How to Create a Database in Oracle [Step-by-Step Guide]
Creating a database in Oracle includes several steps. Oracle software installation and establishing a Database Administration Authentication Method are the first steps. The creation process is then started, options for the database are configured, passwords are created, settings are reviewed, and post-configuration chores are performed.
An effective and durable data management system is built around creating a database in Oracle. This article serves as a thorough guide to walk you through the procedure step by step, whether you’re a novice or an IT enthusiast looking to explore the world of databases.
- Steps of Creating a Database in Oracle
- Step-by-Step Procedure
- Step 1: Decide on Your Instance Identifier (SID)
- Step 2: Establish Database Administration Authentication Method
- Step 3: Create the Initialization Parameter File
- Step 4: Connect to the Instance
- Step 5: Start the Instance
- Step 6: Issue the Create Database Statement
- Step 7: Mount the Database
- On a Single Oracle Server, Is It Possible to Build Several Databases?
Steps of Creating a Database in Oracle
Installing Oracle software, setting up a fresh database instance, and customizing the settings are just a few of the procedures involved in building an Oracle database. Before starting the steps, you should, however, take some factors into account.
Considerations Before Creating a Database
Multiple operating system files are prepared during database formation so they may function as an Oracle database. Here are the considerations listed below.
Size of the Database
How much storage space you require will depend on the size of the database. Based on the volume of data you anticipate storing, you should estimate the database’s size.
Number of Users
The amount of processing power and memory you require will depend on the number of users. Based on how many individuals will be using the database, you should make an educated guess as to how many users there will be.
Type of Data
The kind of database you require will depend on the kind of data you plan to store there. For instance, you’ll need a different kind of database if you’re storing a lot of text data than if you’re storing a lot of numeric data.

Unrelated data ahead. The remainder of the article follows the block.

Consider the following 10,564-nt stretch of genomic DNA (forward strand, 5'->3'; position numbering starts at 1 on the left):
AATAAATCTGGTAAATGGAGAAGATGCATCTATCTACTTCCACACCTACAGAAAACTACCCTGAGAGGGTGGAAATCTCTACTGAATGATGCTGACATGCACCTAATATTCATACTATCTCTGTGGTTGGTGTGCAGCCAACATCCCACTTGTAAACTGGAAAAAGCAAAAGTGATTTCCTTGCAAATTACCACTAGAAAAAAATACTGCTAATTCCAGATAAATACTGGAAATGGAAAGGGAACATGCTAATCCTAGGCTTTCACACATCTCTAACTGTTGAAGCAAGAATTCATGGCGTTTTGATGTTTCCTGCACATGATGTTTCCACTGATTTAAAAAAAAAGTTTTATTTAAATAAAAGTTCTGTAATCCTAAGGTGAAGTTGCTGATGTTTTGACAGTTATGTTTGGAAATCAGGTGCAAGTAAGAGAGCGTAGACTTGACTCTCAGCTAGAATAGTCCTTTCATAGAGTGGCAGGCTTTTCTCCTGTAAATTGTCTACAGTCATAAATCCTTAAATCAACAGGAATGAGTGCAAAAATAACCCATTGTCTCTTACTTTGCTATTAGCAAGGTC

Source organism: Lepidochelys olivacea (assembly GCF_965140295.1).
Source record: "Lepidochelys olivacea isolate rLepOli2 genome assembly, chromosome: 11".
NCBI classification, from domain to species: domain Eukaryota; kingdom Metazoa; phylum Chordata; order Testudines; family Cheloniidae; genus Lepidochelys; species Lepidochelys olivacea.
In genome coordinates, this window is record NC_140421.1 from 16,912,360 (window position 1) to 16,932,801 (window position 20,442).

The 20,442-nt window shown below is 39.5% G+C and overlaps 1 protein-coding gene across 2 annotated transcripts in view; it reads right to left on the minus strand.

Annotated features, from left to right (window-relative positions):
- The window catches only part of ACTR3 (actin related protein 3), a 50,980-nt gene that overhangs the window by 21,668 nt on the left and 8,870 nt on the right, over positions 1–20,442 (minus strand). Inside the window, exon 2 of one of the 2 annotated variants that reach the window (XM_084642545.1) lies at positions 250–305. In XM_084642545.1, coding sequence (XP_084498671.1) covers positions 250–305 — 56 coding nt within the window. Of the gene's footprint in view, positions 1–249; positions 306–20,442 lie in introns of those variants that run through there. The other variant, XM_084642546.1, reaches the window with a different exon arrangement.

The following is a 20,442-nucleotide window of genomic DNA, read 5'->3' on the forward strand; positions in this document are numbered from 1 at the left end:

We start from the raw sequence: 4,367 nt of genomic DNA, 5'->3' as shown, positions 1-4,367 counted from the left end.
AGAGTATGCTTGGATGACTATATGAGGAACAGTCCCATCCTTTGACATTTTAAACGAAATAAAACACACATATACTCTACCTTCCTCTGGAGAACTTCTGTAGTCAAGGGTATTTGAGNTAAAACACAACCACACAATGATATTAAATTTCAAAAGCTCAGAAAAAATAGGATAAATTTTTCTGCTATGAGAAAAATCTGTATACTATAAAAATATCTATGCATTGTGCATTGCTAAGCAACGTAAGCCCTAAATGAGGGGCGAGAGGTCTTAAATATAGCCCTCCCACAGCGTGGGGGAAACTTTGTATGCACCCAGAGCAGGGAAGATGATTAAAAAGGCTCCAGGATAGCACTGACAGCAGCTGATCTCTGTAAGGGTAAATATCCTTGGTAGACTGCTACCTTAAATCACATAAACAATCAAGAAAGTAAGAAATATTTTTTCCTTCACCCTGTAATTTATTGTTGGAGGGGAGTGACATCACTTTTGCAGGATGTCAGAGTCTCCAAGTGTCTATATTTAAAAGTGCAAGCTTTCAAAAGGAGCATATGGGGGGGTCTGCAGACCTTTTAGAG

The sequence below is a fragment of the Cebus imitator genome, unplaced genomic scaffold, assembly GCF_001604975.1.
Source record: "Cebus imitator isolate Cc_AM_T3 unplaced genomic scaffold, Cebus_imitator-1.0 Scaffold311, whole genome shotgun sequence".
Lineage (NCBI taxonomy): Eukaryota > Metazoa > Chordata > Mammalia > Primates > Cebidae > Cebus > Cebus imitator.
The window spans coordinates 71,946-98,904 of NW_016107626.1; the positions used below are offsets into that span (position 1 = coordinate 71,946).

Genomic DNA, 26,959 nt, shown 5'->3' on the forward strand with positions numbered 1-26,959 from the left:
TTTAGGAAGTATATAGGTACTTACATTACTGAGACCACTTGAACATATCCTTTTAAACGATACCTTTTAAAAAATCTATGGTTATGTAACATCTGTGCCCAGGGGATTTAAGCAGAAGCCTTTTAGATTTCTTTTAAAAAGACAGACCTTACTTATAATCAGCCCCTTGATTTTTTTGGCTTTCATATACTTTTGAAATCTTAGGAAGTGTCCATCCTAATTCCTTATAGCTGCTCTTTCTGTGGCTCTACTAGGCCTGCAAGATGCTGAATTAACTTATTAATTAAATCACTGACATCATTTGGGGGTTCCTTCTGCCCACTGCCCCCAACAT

The security measures you must add will depend on the database’s security needs. For instance, you must include robust security mechanisms if the database holds important data.
Backup and Recovery Requirements
How frequently you need to back up the database and how you will restore the database in the event of a failure will depend on the backup and recovery needs for the database.
The fundamental procedures to construct an Oracle database are outlined here. Please be aware that based on the particular Oracle database version you are using, the procedure may differ slightly.
Step 1: Decide on Your Instance Identifier (SID)
Your database instance is identified specifically by its SID. It usually consists of a string of three characters, but it can be any length. For instance, you might select SID mydb.
Step 2: Establish Database Administration Authentication Method
The user who has complete authority over the database is known as the database administrator (DBA). You have the option of authenticating the DBA using a wallet file or a password.
You must make a password for the DBA user if you decide to authenticate the DBA using a password. You may, for instance, make up the password mypassword. Otherwise, you must make a wallet file and keep the password inside of it if you decide to use a wallet file to authenticate the DBA.
Step 3: Create the Initialization Parameter File
The setup options for your database are in the initialization parameter file. The orapwd tool can be used to build a default initialization parameter file.
Run the following command to create a default initialization parameter file:
orapwd password=mypassword file=mydb.ora entries=10
In the current directory, this command will generate a file with the name mydb.ora. The database’s default initialization parameters are contained in the file.
Step 4: Connect to the Instance
Using the sqlplus command, you can connect to the instance after creating the initialization parameter file.
You would use the following command to connect to the instance:
sqlplus / as sysdba
By using this command, you can access the instance as the SYSDBA user.
Step 5: Start the Instance
The instance can be started using the startup command once you are connected to it. Run the following command to launch the instance:
The instance will be launched using this command.
Step 6: Issue the Create Database Statement
The construct DATABASE statement can be used to construct the database once the instance has begun.
You would use the following command to build the database:
CREATE DATABASE mydb SID mysid AS SYSDBA NOMOUNT;
With this command, a database called mydb will be created with the SID mysid. Users won’t be able to access the database because it won’t be mounted.
Step 7: Mount the Database
The ALTER DATABASE statement can be used to mount the database after it has been constructed.
Run the following command to mount the database:
ALTER DATABASE mydb
Users will have access to the database once it has been mounted.
On a Single Oracle Server, Is It Possible to Build Several Databases?
On the same Oracle server, you can indeed create numerous databases. You can manage different datasets because each database will have a different name and set of data files.
You must take into account the database’s size, users, type of data, security needs, and backup and recovery requirements when building an Oracle database.
The build DATABASE command or the Database Configuration Assistant (DBCA) can be used to manually build a database.